Though scientists have known since 2010 that the moon is shrinking over time, and forming surface ridges as it does, new research conducted by Wheaton Professor of Geology Geoffrey Collins and six others suggests that these ridges are actually affected by Earth’s gravitational pull.
Using images produced by NASA’s Lunar Reconnaissance Orbiter, Collins and his colleagues have evaluated more than 3,000 ridges, known as “lobate scarps,” on the moon’s surface. Though these scarps form naturally when the molten core of the moon cools and contracts, their placement would be random without the influence of outside forces. But extensive study of the scarps reveals a distinct pattern that fits with Earth’s tidal force on the moon—a discovery outlined in the paper “Global thrust faulting on the Moon and the influence of tidal stresses,” published in the October 2015 issue of Geology.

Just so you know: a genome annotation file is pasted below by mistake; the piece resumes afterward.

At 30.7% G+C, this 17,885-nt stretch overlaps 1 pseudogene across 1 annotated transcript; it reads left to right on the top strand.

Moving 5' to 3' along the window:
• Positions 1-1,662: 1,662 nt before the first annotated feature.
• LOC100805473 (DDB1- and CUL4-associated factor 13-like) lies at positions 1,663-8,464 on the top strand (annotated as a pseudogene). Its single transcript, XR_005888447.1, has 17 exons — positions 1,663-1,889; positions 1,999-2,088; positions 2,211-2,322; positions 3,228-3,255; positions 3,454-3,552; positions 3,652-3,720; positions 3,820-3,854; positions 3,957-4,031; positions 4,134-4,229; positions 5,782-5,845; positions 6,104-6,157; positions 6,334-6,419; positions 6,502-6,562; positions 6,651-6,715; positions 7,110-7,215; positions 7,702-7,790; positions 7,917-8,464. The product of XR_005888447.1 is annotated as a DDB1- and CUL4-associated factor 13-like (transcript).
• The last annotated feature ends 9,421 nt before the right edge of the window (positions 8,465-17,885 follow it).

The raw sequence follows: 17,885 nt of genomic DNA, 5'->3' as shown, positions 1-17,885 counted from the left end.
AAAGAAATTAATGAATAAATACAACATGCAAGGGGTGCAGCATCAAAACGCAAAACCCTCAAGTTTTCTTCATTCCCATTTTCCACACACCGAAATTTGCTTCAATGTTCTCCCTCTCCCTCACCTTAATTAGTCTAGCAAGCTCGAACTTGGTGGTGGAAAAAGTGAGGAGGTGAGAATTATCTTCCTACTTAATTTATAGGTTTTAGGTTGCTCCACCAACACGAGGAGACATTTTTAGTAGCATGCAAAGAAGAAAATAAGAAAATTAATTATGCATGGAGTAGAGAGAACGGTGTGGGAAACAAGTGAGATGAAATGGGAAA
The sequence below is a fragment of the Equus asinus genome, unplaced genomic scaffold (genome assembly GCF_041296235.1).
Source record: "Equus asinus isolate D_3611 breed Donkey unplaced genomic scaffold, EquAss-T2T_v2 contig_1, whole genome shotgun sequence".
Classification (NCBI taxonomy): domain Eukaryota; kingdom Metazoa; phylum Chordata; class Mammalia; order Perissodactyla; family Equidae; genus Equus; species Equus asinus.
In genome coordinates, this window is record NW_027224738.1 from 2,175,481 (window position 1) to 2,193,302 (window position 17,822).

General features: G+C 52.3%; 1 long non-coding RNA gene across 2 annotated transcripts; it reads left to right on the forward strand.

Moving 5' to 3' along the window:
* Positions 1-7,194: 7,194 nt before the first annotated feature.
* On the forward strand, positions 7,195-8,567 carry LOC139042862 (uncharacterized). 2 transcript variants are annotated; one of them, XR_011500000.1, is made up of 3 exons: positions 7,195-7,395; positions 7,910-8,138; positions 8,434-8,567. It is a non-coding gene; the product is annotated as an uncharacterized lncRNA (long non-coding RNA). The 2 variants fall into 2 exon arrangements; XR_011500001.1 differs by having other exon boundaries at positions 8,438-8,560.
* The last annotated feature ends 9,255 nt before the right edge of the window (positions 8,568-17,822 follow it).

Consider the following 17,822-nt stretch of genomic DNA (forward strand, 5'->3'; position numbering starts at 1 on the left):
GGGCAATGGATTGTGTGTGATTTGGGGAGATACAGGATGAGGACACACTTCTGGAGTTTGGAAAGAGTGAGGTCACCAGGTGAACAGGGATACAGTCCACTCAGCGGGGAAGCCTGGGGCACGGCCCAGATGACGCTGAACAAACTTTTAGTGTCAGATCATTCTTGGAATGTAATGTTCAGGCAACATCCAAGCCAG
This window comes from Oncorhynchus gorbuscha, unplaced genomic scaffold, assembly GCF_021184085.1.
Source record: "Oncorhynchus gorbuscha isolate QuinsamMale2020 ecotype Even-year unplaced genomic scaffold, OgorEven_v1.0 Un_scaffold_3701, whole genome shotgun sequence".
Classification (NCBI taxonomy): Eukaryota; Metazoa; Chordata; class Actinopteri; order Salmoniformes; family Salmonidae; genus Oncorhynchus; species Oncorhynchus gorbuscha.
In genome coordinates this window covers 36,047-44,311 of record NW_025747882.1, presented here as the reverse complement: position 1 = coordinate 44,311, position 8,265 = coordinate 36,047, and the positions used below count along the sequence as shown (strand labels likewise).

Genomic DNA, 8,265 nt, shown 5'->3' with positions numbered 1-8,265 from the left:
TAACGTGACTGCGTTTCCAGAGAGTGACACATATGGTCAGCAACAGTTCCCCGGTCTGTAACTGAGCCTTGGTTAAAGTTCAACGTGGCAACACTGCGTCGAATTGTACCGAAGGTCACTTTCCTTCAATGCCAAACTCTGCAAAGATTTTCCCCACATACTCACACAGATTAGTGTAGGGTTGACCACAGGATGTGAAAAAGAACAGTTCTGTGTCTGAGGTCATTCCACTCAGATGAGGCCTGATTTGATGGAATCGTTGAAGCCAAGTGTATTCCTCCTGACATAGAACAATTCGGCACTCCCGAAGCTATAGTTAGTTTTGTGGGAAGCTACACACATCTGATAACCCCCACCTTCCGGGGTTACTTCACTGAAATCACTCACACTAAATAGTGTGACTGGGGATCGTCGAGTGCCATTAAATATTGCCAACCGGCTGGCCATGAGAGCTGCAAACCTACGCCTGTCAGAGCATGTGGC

Collins, a planetary scientist who has been involved with several NASA projects, has investigated geological features on the planets and moons of Jupiter, Saturn, Venus and Pluto as well as his recent study of the Earth’s moon.
“My role in this project was to run some of the tidal stress models and compare them to the observed patterns on the moon,” Collins said.
Tom Watters, Smithsonian senior scientist in the National Air and Space Museum’s Center for Earth and Planetary Studies, was lead author on the paper. Co-authors included Collins; Maria Banks, Katie Daud and Michelle Selvans, Center for Earth and Planetary Studies at the National Air and Space Museum; and Mark Robinson and Nathan Williams, School of Earth and Space Exploration at Arizona State University.